Senate Ag Committee Clears Farm Bill Mark

April 26, 2012 05:51 AM

The Senate Ag Committee today approved on a 16-5 the Senate Ag Committee Farm Bill Mark, as amended, providing savings of at least $23 billion over 10 years. Senate Minority Leader Mitch McConnell (R-Ky.), a member of the panel, opposed the measure by proxy, but his vote did not count in the final tally since he was not physically present.

The exact level of savings in the bill is yet to be determined as amendments approved during the markup session utilized some of the savings scored for the bill by the Congressional Budget Office (CBO). CBO initially scored the package at $26.4 billion, some $3.4 billion above the projected savings mark for the package. But based on changes made via the Manager's Amendment put the savings level at $24.7 billion. And the action in the committee pared that savings level further, but it is not clear how much.

"We have made our $23 billion (in savings) commitment and are over that," Chairwoman Debbie Stabenow (D-Mich.) said, "but we don't know by how much." (Link to latest Congressional Budget Office/CBO estimates.)

"We examined every program in the farm bill, and we reformed, streamlined, and consolidated to get perhaps the most significant reforms in agricultural policy of any farm bill in recent memory," Stabenow said.

Four southern lawmakers voted against the package -- Sens. Saxby Chambliss (R-Ga.), John Boozman (R-Ark.), Thad Cochran (R-Miss.) and Mitch McConnell (R-Ky.) -- citing concerns about the commodity provisions in the bill. Specifically, their concerns focused on how it is believed that rice and peanuts in particular would be disadvantaged compared to other commodities under the approach approved by the committee.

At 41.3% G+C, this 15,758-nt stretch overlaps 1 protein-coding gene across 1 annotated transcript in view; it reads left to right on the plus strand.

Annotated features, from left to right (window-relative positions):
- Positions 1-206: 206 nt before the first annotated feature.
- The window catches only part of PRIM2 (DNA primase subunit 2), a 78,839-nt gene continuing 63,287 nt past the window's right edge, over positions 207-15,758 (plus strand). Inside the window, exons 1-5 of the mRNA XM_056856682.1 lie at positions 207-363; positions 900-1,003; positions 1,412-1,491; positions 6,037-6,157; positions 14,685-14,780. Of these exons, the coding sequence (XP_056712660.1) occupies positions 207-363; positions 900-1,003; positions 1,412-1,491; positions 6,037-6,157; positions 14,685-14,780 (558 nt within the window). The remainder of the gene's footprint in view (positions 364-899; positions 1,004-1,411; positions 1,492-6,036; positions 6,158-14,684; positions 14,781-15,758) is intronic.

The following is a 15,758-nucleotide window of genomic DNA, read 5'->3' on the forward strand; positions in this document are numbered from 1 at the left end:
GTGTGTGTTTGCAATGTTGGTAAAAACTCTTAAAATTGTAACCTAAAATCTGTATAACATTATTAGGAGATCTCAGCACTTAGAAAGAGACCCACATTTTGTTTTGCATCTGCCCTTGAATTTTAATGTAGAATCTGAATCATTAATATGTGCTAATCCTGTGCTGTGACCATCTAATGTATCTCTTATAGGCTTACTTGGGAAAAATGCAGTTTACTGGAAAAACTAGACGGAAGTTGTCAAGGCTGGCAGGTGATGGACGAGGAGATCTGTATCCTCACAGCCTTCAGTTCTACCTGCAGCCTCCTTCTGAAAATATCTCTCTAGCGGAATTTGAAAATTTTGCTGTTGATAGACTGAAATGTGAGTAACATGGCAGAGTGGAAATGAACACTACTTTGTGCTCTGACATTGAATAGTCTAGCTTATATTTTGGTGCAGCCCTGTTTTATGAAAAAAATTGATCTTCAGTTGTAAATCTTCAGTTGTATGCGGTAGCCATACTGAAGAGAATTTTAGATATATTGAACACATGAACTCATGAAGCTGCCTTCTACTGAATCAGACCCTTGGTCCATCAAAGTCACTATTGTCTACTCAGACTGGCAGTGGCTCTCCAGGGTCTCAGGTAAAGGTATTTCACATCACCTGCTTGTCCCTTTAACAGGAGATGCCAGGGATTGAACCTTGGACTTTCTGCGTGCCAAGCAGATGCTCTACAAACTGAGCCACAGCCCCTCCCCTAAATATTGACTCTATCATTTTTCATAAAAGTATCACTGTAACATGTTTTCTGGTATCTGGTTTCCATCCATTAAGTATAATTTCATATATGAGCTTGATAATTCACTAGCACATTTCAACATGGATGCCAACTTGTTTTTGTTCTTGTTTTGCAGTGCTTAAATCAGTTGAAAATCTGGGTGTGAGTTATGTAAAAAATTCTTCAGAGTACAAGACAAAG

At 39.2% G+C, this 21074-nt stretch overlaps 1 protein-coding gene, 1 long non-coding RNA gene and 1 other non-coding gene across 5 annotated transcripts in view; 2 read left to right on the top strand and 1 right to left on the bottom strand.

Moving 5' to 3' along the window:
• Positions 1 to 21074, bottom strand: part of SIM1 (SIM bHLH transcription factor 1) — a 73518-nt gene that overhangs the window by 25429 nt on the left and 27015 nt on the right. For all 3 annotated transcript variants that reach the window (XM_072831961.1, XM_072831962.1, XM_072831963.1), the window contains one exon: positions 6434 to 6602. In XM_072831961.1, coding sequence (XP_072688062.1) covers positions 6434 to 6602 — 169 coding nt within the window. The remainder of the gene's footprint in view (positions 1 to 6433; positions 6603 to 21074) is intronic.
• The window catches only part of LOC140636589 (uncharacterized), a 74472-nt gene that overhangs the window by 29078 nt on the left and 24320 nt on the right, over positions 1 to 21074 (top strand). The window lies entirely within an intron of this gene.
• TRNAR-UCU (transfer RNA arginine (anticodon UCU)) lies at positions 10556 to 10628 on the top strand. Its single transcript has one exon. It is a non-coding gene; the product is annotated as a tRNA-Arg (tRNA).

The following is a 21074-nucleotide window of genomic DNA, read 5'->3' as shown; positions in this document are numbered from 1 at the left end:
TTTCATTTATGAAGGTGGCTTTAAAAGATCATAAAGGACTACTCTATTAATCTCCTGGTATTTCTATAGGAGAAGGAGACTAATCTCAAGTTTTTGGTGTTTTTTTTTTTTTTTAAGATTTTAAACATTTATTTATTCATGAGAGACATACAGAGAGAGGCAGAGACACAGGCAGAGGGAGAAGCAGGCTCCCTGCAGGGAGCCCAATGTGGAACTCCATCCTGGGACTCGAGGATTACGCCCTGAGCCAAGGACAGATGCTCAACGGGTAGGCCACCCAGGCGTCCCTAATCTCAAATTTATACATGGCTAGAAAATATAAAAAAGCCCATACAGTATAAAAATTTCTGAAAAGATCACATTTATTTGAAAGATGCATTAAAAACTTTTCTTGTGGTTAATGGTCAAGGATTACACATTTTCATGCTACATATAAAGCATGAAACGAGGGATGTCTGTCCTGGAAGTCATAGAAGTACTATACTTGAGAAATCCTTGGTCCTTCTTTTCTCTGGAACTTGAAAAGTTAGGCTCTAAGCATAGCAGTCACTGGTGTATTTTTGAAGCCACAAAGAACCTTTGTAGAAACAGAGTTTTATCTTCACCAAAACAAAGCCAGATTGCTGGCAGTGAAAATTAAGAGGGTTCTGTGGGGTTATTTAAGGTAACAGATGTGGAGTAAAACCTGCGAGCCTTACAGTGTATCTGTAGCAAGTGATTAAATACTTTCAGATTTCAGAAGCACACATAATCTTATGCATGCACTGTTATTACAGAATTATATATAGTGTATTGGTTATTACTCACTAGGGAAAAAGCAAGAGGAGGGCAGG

"The farm bill in front of us attempts to shoehorn all producers into a one-size-fits-all policy," Chambliss said. "Producer choice is a better course to follow and I regret the commodity title does not recognize its power."

Senate Majority Leader Harry Reid (D-Nev.) said the Senate would take up the measure soon. Stabenow said it could be "a few weeks" before the measure reaches the Senate floor.

Among amendments approved:

Changes to ARC - Sen. Max Baucus (D-Mont.): Would strike the 10-year average of prices and replace it with a five-year Olympic average for the individual revenue trigger and would move the eligible acres for individual coverage to 65% from 60% that was in the manager's amendment.

Undersecretary for Trade - Sen. Mike Johans (R-Neb.): Would require a USDA study on the creation of an Under Secretary for Trade and Foreign Agricultural Affairs.

Energy title changes - Sen. Kent Conrad (D-N.D.): Would provide mandatory funding for agricultural energy programs, with the funds to come from savings above the $23 billion mark for the bill. An approved amendment added $800 million in mandatory funding to programs in the energy title, including loan guarantees for biorefineries and subsidies for biofuel feedstocks and rural energy projects.